She is old, really old, with long gray hair tidied into a bun on the top of her head. Her name is Mrs. O’Neil.

Mostly I follow behind her, helping with yard work, picking up fallen branches, pulling weeds, raking leaves, doing those garden chores she can’t manage anymore.

During the wet winter months, Mrs. O’Neil has me dust books, books with titles not found in any library I’ve ever visited, and there are hundreds of books, crowded shelves of books pushing against the walls of her living room, running down the upstairs hallway and straying into odd corners of bedrooms.

On Thursdays, even after school, Mrs. O’Neil insists we have tea and cream cake together.

She talks the entire hour, telling the most amazing stories about fairies, talking birds and guardian trees, watching, waiting. I never really believed any of her stories, although she insisted each was honest and true.

Last week I noticed the eye for the first time, watching.

Mrs. O’Neil says I should introduce myself, with reverence, to the tree, now that the tree has taken notice of me.

River Mist Tales: Three Mermaids

Welcome, the mist is rising from the river, please make yourself comfortable. There’s tea in the pot, or perchance, you brought some wee dram of your own.

The seat by the window gives the best view, allows for the easiest of hearing. Ignore the cats, no matter what they say, and don’t open the window for the crows.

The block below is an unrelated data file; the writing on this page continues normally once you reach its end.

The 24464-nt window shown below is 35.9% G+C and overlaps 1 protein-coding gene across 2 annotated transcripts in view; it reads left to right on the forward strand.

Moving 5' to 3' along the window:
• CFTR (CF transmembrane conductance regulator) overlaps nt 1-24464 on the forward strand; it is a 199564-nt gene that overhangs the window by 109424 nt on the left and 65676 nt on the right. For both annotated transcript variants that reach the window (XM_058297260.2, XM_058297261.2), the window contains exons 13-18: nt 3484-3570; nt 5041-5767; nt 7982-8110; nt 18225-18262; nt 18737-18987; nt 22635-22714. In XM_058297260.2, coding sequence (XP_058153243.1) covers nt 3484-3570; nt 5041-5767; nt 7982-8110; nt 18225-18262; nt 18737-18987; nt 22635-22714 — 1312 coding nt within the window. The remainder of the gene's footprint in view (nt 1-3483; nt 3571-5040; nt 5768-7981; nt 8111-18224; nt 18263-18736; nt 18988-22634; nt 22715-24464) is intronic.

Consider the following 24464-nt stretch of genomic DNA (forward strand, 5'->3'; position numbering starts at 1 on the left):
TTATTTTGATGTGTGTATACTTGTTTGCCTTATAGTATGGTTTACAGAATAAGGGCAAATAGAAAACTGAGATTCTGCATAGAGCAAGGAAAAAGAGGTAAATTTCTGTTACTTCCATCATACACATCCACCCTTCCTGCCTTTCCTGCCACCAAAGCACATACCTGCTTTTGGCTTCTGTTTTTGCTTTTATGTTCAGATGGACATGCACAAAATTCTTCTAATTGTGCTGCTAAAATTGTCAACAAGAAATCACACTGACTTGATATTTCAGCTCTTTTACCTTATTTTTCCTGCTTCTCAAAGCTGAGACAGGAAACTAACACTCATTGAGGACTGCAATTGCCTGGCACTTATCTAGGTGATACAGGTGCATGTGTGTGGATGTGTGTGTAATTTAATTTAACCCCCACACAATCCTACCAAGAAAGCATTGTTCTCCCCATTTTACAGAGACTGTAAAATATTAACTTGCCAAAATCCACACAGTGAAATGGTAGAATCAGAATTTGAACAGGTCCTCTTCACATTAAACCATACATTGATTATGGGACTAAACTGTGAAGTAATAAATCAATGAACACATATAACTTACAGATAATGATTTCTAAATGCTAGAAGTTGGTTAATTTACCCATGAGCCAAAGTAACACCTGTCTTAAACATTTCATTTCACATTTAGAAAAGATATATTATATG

I’ll be working at the table in the corner, if you have any need, or she knocks upon the door. And until you stop by again, may your wonderings be bold and your imaginings be wise.

Until your next visit, until the next photograph, the next 12-line story, good fortune and safe wanderings.

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Three Mermaids

She was brazen and bold, smiling at me with familiarity, teasing.

Slathered in sunscreen, the three mermaids were watching the Daffodil Parade, paying little attention to all those watching them.

The adults were trying to guess the names of the costumed women, trying to guess who they really were.

Not Tommy and me. We saw Mr. McVard helping them ashore. He and his son Billy.

This wasn’t their first visit, well for two of them anyway.

There were two mermaids lounging about last Halloween and watching last year’s parade.

No one spoke to them, but lots of photos were taken of them.

I told Tommy we should wait around, offer to help Billy and his dad take the mermaids back home.

Tommy didn’t want to help, me, I had questions.

Well, one question, for the third, the one with red hair, soft rounded features, who looks like me.

Everyone thought Janey, my sister, had drowned, but I know she’s here, smiling, teasing, living with relatives.